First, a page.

Robert Mugabe: Henry Olonga takes ‘no pleasure’ from ex-president’s deathCat:未分類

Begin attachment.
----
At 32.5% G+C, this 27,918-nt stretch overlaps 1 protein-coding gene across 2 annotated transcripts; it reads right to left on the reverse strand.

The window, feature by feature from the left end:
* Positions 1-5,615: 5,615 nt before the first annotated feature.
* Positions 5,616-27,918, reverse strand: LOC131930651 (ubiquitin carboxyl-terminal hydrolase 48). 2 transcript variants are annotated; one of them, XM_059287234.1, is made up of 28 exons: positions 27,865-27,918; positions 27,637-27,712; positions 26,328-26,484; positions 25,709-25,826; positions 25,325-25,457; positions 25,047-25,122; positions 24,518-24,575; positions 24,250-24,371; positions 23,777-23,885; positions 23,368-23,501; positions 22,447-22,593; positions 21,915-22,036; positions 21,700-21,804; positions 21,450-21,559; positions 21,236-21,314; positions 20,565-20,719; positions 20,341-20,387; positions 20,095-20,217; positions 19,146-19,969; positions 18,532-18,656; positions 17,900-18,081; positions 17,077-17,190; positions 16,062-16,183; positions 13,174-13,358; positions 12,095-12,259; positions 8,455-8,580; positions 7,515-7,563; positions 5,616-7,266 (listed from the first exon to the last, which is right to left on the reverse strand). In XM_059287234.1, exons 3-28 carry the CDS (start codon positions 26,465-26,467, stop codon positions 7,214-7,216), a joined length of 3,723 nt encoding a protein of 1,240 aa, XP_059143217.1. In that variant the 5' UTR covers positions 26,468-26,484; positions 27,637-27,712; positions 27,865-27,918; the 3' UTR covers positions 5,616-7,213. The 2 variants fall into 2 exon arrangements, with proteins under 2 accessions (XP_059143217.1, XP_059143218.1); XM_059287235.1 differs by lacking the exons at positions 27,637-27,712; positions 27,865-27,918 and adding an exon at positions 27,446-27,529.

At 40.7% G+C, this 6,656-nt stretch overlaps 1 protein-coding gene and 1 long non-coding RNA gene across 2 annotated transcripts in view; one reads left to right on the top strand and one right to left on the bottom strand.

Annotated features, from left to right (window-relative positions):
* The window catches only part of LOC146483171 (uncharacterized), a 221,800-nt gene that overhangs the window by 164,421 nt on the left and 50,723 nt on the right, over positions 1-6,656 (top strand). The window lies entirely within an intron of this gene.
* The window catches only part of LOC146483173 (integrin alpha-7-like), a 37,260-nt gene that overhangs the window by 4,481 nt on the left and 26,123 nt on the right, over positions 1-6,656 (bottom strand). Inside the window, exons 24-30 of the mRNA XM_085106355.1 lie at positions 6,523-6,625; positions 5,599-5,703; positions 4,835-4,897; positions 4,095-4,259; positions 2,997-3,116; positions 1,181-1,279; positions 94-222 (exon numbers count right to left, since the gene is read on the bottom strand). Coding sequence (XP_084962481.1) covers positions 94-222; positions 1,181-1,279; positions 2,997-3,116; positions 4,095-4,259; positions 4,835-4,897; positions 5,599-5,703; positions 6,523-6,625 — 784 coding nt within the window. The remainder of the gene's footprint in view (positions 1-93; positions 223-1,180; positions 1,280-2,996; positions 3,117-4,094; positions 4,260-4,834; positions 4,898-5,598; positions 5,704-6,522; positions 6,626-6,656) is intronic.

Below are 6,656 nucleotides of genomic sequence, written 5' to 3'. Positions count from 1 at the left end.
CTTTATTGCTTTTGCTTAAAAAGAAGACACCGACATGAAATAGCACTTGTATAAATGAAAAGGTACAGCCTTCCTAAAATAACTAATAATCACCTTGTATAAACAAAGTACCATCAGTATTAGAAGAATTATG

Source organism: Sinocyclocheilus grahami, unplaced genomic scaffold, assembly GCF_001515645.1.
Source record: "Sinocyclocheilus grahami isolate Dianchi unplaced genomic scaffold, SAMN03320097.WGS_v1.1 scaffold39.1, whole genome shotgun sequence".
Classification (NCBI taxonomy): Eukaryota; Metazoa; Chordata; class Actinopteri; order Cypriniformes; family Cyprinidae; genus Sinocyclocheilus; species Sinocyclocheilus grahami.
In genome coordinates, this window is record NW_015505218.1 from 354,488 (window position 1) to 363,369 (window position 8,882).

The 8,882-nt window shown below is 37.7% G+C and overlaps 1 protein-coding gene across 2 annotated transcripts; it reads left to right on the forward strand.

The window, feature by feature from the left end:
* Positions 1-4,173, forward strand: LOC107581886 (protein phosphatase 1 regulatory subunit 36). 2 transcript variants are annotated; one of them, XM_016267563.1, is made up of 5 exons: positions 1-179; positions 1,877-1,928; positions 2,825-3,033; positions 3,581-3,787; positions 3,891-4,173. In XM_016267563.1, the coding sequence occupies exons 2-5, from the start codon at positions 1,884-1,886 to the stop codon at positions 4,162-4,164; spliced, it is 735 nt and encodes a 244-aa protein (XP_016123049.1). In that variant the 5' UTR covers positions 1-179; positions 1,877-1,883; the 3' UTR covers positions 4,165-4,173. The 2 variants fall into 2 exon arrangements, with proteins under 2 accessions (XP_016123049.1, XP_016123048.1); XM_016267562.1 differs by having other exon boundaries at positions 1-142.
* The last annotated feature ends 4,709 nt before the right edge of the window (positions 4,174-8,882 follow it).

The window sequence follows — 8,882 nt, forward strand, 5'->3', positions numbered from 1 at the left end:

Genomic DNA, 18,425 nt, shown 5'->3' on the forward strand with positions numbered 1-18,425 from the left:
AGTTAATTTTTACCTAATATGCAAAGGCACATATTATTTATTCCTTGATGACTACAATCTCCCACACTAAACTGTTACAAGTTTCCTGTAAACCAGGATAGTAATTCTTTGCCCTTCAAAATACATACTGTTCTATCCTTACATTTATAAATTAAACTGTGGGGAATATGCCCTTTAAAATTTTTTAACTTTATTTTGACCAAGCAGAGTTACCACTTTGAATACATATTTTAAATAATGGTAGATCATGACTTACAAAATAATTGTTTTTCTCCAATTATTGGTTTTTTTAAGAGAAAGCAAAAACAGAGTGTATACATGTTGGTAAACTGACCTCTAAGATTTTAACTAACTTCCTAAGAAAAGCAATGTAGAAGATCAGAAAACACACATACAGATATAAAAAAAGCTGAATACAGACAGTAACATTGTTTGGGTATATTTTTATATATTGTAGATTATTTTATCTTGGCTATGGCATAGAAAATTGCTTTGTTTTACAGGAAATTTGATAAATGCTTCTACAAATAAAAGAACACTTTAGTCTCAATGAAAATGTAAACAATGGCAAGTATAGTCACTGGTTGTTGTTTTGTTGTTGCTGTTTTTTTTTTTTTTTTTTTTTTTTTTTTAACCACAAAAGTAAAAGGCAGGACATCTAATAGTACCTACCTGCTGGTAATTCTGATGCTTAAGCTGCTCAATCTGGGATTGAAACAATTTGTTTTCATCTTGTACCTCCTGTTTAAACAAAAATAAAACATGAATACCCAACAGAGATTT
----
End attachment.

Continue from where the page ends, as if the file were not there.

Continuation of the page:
Our partners use technology, such as biscuits, and collect information that is browsing to personalise the information and advertisements and to give you the very best internet experience. Please let us know whether you agree. Zimbabwe’s first black Test cricketer Henry Olonga, who was forced to flee the state after protesting against Robert Mugabe, says he takes”no pleasure” from the ex-president’s passing. Mugabe died aged 95. He was ousted through a military coup at 2017 years of repression and economic ruin. “People have been saying perhaps I’ll have a drink for a toast, however I have no joy from his passing,” Olonga stated. “In actuality, it makes me incredibly sad, because he might have represented,” he neglected to scale the peaks of somebody just like Nelson Mandela. He became a megalomaniac, a power-hungry tyrant, a dictator and a guy who subjugated his own people while purporting to be representing them” Olonga, who lives in Adelaide, Australia, wore a black armband in service of a pro-democracy protest in Harare in the 2003 Cricket World Cup, which has been hosted by Kenya, Zimbabwe and South Africa. He had been joined by captain Andy Flower, and the pair issued an announcement to journalists at the Harare Sports Club where they surmised that the”death of democracy” in their homeland. The action made headlines – and effectively ended their global careers. Olonga was exiled from his homeland and faced death threats, visiting England and never playing for Zimbabwe again. In his presidency Mugabe was praised for gaining accessibility to health and education but after years were marked by violent repression of his political competitors and the economic ruin of Zimbabwe. Olonga, the nation’s first black cricketer, stated he’s in a position to”give credit where it’s due”. “He was critical in helping Zimbabwe attain its liberty and freedom,” Olonga, 43, told PA news agency. “He also ensured that black men and women who did not possess it in the 1960s and 1970s would have the right to vote, although of course even the very first elections the individual Zimbabwe had were discriminated with alleged incidents of voter intimidation and violence. “He was one of those liberation war heroes and that will never be removed from him. But unfortunately the legacy of the guy is that he will be remembered as a barbarous tyrant and dictator.” In 2013, for a particular BBC 5 Live programme aired 10 years following the famous black armband protest, former England head coach Flower said a farming buddy affected by Mugabe’s land reforms said it had been his”moral obligation to not really go about his business as normal throughout the World Cup”, and that this altered his own perspective of Zimbabwe. Flower knew that the chances of engaging the whole group were remote, so he chose to strategy Olonga. “I believed Henry could grab the concept and have the courage of his own convictions to have a stand,” added Flower. “I thought the simple fact that it would be one white Zimbabwean and one black one operating together gave the concept that the most eloquent balance.” Bizarre, Australian Steve Smith and curious is a cricketer that is unique, says BBC cricket correspondent Jonathan Agnew. England shouldn’t be written off but Steve Smith produced day two of the fourth Evaluation feel like torture, writes Stephan Shemilt. Why was Ben Stokes’ Test at Headingley the England triumph of all time? Former Arsenal defender Tony Adams discusses his entire life Analysis and comment from the BBC’s cricket correspondent. Read more here: